“HOW TO LAND YOUR FIRST INTERNSHIP IN THE MUSIC INDUSTRY”
With spring just around the corner, lining up a summer internship is a must. If you’ve always wanted to work in the music industry, landing your first internship can seem daunting. We’ve broken it down into a step-by-step process to guide you through the process - no industry contacts required!
1) Identify your area of interest. The music industry is more than just live shows and crazy festivals - if you’re interested in music in general, there are so many places your skills and experience can align. Before blindly applying or cold-calling companies, it’s helpful to do as much research as possible to identify which roles and industries you could see yourself growing into, such as:
Artist & Repertoire
Social Media Management
In addition to the industry, think about environment you ideally see yourself working in. In addition to large record label (like Sony, Warner Music, Universal, etc.) and massive media companies like Rolling Stones, consider other options such as:
Artist Management Companies
Streaming Promotions Company
Live Music Venue
Film & TV Licensing
Smaller Record Labels
Local opportunities don’t mean a limited future, and if you’re not based in NYC or LA they can be the foot in the door your career needs. Learn as much as you can, and try to pinpoint 2 or 3 areas of interest.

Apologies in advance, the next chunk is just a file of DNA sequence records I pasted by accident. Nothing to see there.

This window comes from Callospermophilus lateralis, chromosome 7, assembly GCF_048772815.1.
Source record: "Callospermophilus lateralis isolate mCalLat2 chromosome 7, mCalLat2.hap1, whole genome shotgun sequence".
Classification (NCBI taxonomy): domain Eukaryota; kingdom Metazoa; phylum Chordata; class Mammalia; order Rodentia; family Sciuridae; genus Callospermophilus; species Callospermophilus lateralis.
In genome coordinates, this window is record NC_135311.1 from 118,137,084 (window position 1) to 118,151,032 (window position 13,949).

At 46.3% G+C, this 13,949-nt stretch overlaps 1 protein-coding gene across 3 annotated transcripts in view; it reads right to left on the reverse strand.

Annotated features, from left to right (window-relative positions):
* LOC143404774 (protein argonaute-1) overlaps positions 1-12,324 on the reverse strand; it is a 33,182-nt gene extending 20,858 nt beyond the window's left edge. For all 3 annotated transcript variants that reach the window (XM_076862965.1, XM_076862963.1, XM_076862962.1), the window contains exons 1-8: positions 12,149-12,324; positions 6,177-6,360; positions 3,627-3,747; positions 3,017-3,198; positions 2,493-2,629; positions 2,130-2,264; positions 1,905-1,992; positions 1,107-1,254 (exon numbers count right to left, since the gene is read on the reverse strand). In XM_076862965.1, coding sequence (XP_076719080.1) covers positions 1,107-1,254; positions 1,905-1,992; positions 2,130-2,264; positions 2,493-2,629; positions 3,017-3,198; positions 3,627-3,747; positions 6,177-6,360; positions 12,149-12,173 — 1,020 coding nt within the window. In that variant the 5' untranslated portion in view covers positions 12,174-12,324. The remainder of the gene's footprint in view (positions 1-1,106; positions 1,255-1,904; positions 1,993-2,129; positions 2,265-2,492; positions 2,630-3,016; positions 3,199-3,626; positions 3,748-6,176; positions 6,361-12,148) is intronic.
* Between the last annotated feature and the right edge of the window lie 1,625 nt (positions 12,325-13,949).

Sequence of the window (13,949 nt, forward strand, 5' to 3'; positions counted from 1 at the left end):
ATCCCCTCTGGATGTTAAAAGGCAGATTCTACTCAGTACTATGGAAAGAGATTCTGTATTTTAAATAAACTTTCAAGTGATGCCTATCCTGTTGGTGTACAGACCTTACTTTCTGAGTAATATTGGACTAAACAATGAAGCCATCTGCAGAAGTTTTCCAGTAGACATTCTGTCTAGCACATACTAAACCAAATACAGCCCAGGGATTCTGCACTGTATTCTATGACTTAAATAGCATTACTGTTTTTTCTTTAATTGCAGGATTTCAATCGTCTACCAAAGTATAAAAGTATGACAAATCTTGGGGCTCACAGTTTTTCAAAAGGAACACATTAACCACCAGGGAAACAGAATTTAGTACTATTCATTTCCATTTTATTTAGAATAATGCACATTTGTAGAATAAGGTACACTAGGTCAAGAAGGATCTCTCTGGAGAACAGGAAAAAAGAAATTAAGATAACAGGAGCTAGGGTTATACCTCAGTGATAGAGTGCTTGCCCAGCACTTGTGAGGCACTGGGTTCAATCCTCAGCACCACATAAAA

2) Make a list of your dream companies and artists. Don’t limit yourself - include local companies, PR agents for your favorite artists, headliners for your dream musician - and work outward to compile a target list.
3) Revamp your resume. While the music industry is generally more informal than, say, an accounting firm, the general rules still apply. If you’re a student, capitalize on your college’s career center.
Keep your resume to 1 page
Be detailed and results focused specific. Instead of saying “managed social media channels” say “Launched a successful social media campaign that resulted in a 200% increase in traffic.”
Include your social media and make sure your online presence is professional.
4) Start applying. Focus on LinkedIn, career sites, and career fairs. The #1 rule of job searching is that it never hurts to ask. Even if you don’t see an internship advertised, send your pitch. Describe why you want to work for that particular company and what you can offer.
Leverage your network, and utilize LinkedIn to find contacts within the company you’re applying for. When researching your target company, seek out employees that share a common background, such as the same university or student groups, and begin to build your network.
5) Follow up! For posted internships, HR can receive hundreds, if not thousands, of applicants. After submitting your resume or pitch, follow up within a few days, and include your social media in your email signature.
6) Rock your interview. Practice as much as possible, and emphasize soft skills over technical ones. As an intern, employers won’t expect you to know everything - they’re looking for interns that can learn, adapt, and grow with their company. Let your enthusiasm and passion shine, and ask prepare questions in advance.